Question: If you have already been getting the credit, is the 4/15 2014 tax filing deadline firm that covered ca makes you agree to, or is an extension allowed until 10/15/15? what is the final consensus? thanks

Answer: You must pay your 2014 taxes by 4/15/15 along with your application for an extension. In other words, even though you are filing for an extension, you still have to pay your taxes on April 15th.

APTC over 65?

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Question: Can a person over 65 receive APTC?

Answer: Usually not, because most Californians over age 65 are covered by Medicare wich is considered Minimum Essential Coverage (MEC). Applicants who are eligible for MEC are not eligible for financial assistance unless they fall in this exception: If an applicant is eligible for Medicare part A coverage requiring payment of premiums, but is NOT enrolled in the program at the same time he or she enrolls in a Covered California plan (i.e., no dual coverage) will be eligible for financial assistance.

Address Change?

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Question: If I changed my address with Blue Shield and at my doctor’s office, will that the change also be updated at Covered California?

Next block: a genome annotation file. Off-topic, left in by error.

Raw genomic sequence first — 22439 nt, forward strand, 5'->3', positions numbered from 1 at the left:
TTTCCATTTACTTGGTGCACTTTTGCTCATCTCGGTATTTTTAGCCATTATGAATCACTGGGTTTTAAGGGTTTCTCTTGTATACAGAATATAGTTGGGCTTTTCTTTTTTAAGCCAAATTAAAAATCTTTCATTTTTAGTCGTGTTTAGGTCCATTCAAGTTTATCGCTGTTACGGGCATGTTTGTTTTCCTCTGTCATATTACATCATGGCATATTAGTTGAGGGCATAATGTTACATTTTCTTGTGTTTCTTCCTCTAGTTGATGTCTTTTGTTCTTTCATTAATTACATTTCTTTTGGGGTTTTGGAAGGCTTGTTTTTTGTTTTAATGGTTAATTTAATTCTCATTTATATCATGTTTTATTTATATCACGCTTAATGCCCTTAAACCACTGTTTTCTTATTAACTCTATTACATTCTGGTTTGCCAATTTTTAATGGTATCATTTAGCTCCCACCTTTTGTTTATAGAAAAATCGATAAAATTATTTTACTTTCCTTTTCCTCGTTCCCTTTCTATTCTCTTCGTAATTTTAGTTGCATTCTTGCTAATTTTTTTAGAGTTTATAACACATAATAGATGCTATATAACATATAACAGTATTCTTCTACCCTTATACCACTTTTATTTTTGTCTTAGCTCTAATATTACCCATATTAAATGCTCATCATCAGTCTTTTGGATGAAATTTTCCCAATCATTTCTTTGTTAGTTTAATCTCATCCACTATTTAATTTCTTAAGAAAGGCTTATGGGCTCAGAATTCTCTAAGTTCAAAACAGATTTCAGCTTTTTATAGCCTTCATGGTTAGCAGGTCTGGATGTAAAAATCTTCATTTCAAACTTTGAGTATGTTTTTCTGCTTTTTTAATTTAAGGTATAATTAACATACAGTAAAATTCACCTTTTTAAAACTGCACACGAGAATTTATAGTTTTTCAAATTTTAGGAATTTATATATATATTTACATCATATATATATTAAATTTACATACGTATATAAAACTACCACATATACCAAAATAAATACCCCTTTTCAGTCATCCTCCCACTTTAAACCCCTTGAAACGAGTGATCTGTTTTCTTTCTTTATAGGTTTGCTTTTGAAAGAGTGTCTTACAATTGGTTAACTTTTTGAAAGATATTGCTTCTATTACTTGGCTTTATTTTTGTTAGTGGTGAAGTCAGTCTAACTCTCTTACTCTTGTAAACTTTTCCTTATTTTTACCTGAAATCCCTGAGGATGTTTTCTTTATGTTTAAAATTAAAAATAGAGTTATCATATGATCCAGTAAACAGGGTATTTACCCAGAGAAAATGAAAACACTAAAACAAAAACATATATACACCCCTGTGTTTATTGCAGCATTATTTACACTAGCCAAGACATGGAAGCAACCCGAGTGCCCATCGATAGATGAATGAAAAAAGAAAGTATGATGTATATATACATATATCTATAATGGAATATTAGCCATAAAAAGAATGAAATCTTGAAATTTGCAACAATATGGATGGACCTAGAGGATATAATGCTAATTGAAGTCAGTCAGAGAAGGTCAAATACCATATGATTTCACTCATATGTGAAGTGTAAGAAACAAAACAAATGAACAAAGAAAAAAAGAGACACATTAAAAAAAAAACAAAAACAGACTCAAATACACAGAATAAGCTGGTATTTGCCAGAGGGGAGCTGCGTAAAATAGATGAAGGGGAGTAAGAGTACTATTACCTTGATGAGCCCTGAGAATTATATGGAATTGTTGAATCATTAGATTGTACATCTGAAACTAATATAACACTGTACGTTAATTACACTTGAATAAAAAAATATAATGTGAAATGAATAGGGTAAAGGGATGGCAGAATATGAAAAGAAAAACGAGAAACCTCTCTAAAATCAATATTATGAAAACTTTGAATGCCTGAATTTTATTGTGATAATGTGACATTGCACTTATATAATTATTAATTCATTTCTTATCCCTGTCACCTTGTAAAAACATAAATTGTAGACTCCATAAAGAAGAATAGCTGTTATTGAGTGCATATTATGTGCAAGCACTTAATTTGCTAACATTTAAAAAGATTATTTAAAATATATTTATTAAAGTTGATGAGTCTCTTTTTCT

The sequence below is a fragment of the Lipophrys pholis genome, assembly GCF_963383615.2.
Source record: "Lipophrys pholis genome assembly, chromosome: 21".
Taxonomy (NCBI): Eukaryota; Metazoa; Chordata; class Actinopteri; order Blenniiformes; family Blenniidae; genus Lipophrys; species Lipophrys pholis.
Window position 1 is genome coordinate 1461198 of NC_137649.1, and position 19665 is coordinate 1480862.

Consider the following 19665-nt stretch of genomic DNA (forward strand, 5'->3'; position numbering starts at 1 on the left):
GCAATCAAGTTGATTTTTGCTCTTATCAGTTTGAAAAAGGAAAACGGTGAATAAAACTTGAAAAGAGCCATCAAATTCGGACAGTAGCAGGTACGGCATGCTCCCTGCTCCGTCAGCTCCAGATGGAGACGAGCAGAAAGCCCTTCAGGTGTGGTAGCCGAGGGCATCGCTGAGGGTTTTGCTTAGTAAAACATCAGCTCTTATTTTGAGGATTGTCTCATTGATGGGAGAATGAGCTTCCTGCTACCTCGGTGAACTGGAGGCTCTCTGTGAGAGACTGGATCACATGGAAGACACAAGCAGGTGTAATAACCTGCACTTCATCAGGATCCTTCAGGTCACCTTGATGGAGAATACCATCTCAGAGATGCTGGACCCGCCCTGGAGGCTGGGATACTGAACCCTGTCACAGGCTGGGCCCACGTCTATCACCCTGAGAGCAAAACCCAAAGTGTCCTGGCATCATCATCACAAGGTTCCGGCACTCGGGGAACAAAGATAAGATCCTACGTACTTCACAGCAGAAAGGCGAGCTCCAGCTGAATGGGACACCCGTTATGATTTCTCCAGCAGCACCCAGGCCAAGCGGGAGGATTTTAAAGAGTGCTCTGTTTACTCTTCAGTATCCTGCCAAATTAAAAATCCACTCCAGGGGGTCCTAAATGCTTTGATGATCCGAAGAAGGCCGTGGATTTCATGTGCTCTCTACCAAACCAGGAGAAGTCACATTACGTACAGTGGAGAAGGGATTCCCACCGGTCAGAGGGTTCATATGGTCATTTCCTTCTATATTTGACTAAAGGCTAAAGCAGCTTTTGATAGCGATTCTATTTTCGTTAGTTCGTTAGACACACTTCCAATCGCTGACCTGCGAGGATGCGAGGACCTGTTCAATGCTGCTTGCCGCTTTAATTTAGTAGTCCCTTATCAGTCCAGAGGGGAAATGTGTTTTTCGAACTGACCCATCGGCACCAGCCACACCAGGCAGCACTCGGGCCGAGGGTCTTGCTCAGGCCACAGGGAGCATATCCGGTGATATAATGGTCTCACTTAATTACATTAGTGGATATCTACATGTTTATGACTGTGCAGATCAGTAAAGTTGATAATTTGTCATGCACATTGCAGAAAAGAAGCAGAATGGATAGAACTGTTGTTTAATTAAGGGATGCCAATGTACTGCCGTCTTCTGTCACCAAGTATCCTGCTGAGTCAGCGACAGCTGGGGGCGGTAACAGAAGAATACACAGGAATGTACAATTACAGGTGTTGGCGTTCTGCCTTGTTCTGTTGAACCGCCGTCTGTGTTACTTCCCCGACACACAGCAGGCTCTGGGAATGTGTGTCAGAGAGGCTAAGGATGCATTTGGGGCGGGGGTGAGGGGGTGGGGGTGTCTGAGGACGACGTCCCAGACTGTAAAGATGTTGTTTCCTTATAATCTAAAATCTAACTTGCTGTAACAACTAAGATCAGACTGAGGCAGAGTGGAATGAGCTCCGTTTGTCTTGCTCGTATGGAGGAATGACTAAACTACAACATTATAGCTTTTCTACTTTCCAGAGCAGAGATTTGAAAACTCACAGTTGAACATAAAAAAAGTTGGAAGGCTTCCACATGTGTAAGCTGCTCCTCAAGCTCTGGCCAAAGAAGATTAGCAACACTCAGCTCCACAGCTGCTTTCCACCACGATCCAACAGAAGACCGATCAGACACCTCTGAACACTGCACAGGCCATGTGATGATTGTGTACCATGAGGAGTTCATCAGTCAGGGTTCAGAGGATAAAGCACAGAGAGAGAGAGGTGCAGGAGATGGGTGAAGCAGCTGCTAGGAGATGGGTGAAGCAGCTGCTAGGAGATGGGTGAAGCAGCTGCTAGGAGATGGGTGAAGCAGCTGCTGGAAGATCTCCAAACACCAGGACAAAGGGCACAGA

Answer: No. You must change your address in Covered California account. If you don’t, you may not receive correspondence from Covered California - IRS Form 1095-A, important notices, renewal information, etc.

Paying Back The Subsidy?

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Question: I enrolled in Covered CA and opted to take all of the subsidy now rather than at tax filing time. Starting April, I will have a new job that provides insurance. When I file taxes next year, my income will be too high to receive a subsidy. Will I have to make up the difference for the full premium for the 3 months of Covered CA insurance?

Answer: Yes, you will pay, but not that way. The subsidy paid to you in 2015 will be taxed as income based on the scenario you described.